TAPUAH, West Bank - No one is sure who killed three Palestinians in a roadside shooting Thursday night, but the spirit that might have driven the crime abides in this hilltop Jewish settlement south of Nablus.
It's the spirit of Meir Kahane, the Israeli rabbi-politician who, before his assassination in New York in 1990, led the now-outlawed Kach movement and advocated expulsion of Arabs from the West Bank and Gaza Strip.
Kahane's son Binyamin lived here before he was ambushed and killed with his wife on a West Bank road. Their children still live here with relatives, and Israeli authorities link members of this community with the Kahanes' legacy.
While the Israeli government and the mainstream settler organization, the Yesha Council, condemned Thursday's killings in the strongest terms, Nachshon Walls, seated inside his small concrete-block bungalow here, had only praise.
"Kol ha kavod," said Walls, 42, using a Hebrew expression he translates as, "More power to you."
Israeli media reported that gunmen in a white car parked along a road outside the West Bank city of Hebron fired on a Palestinian car late Thursday as it passed by carrying members of a Palestinian family to a wedding party.
One of the assailants, possibly armed with an assault rifle, then walked to the car and shot the eight Arabs inside, killing two adults and a 3-month-old baby and wounding five others, including the bride and groom. The gunmen's car then reportedly headed toward the southern town of Kiryat Gat, inside Israel.
An organization calling itself the "Committee for Road Safety" took responsibility for the attack in messages to the media. Many Israelis have been attacked on the roads near Jewish settlements. Army and other security officials could not confirm yesterday whether such a group exists. A group with the same name became known during the first Palestinian uprising in the late 1980s and is associated with Kach.
Avi Dichter, the domestic intelligence chief, told parliament this week that a single Jewish terror cell was operating in the Israeli-occupied territories, responsible for shootings of Palestinians near Ramallah and Hebron. He cited Kach and Kahane Hai, the banned group founded by Binyamin Kahane, as leaders of the settlers' violent wing.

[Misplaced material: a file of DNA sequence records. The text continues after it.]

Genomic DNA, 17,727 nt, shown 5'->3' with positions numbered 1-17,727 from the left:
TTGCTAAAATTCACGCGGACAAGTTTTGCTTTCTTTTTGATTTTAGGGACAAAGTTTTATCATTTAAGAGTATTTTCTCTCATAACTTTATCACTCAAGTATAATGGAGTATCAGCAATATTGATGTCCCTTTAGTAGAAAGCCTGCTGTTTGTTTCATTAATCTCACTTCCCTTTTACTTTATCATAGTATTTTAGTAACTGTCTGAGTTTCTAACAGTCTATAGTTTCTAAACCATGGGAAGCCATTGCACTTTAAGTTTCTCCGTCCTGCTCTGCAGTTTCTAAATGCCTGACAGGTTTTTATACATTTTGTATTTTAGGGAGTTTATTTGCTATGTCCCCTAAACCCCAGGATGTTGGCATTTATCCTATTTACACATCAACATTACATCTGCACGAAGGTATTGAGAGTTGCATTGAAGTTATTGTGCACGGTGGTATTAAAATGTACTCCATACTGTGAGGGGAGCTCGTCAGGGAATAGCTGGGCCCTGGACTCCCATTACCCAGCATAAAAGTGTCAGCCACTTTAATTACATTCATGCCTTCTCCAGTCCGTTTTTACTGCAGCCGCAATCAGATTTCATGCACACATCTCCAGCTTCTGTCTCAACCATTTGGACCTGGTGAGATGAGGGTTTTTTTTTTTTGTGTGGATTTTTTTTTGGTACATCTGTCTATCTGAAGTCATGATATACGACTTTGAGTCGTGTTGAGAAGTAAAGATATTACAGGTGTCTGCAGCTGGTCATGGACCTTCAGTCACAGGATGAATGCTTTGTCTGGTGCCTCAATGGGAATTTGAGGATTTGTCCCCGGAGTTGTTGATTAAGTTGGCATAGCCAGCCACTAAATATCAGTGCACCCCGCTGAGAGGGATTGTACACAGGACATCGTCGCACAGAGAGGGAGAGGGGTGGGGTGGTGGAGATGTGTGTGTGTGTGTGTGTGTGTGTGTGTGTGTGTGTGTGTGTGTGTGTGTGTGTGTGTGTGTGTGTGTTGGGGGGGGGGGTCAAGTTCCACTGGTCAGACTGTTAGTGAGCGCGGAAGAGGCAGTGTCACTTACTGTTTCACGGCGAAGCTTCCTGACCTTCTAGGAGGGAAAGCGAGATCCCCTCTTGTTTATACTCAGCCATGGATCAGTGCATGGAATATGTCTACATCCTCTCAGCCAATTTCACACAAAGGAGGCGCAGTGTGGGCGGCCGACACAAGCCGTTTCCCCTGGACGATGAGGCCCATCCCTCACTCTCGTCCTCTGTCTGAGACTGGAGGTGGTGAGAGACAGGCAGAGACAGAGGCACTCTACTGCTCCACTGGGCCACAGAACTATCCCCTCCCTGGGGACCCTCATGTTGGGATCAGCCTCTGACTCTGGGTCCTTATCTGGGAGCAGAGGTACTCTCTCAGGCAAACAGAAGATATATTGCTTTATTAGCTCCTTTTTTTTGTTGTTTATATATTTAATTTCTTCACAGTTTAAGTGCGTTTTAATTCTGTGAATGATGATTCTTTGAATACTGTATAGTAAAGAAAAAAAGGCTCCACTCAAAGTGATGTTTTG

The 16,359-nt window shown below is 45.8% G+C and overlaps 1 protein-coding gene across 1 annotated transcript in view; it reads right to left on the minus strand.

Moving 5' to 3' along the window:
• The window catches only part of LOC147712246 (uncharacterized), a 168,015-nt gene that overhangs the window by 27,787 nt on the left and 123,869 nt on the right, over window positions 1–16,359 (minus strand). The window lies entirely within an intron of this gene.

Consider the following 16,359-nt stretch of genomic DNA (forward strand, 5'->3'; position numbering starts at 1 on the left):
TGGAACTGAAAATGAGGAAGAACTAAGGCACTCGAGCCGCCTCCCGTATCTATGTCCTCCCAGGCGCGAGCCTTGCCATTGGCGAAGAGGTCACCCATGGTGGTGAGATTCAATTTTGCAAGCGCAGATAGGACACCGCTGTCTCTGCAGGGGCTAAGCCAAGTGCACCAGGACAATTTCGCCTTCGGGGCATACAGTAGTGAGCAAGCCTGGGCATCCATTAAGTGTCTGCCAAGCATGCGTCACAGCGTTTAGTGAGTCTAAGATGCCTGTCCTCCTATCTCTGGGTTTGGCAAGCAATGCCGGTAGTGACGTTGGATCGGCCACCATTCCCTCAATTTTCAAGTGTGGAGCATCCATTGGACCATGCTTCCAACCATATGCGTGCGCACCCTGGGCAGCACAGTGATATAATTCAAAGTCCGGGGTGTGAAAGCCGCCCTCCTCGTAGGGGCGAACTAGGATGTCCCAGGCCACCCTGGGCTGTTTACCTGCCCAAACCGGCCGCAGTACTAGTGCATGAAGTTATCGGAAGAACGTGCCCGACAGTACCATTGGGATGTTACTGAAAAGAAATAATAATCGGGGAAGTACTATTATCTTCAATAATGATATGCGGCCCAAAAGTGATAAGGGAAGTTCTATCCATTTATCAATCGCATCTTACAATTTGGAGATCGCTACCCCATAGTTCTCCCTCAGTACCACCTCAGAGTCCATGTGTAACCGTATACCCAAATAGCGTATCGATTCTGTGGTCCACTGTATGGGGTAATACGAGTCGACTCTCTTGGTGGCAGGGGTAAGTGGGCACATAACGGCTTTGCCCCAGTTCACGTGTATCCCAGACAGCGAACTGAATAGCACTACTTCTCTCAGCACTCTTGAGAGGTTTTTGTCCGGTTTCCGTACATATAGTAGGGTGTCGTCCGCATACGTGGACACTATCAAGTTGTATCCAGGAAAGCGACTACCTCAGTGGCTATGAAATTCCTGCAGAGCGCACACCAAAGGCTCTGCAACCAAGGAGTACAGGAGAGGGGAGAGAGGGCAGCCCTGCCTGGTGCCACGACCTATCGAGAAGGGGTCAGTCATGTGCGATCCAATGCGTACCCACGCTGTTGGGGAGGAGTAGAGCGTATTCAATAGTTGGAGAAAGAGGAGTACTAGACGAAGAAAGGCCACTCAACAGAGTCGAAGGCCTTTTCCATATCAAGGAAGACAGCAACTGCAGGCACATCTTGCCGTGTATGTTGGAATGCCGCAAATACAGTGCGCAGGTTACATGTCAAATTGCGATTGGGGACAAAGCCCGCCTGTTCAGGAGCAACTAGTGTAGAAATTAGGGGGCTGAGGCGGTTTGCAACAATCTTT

Shahar Ayalon, the commander of Israeli police in the West Bank, told Israel Radio yesterday that police suspect the killing was motivated by revenge for fatal road attacks on Israelis, including Kahane.
Walls, an immigrant from Ohio who is a neighbor of the Binyamin Kahane family and named a son after Meir, knows something about revenge. He was sentenced to life in prison for shooting a pregnant Palestinian woman to death as she was on her way to the hospital in 1990, but served only eight years and three months after former President Ezer Weizman reduced the term. He says he shot at the woman's car to avenge the torture and murder of two Jewish boys in Jerusalem. He is now "retired" from violent acts, but notes, "In the Torah it says, `If someone comes to kill you, kill him first.'"
"The fact that someone is willing to kill an Arab family means it has reached the point where people are so sick of their own lives being threatened that they're hitting back," he said. "If they want to fight dirty, they can't complain if we fight dirty."
If Thursday's killing was carried out by settlers - and only the location so far suggests that it was - it would be the most extreme form of settler revenge so far in the 10-month conflict with the Palestinians, but far from the first.
B'Tselem, an Israeli human rights group, reports that before Thursday's attack, seven Palestinians had been killed by Israeli civilians in the occupied territories. Palestinians have killed 49 settlers.
Settlers have also wrecked property and burned fields belonging to neighboring Palestinian villages, and engaged in large-scale riots that had to be broken up by police. On Monday, a car belonging to a settler blew up in Kiryat Arba, near Hebron, with a trunk full of weapons and explosives.
"The Arabs are more afraid of us than of the army," says Moshe Ben Ya'akov, Walls' next-door neighbor and enough of a veteran of violent demonstrations that he says he's now dubbed a habitual offender by the authorities. "We're less predictable and less tied by rules."
Ben Ya'akov says he essentially shares Walls' view that Thursday's killing was "a good thing - nothing wrong with it."
"Unlike the government, most people here are still normal - at least in this part of the country. There's only so long that people can put up with this kind of situation," he said of Palestinian attacks."`An eye for an eye' is a concept that came from the Bible. Sometimes I think it should be `two or three eyes for an eye.'" He belongs to Tapuah's defense militia, geared to respond to Palestinian attacks before the army shows up, but believes offense is the best defense.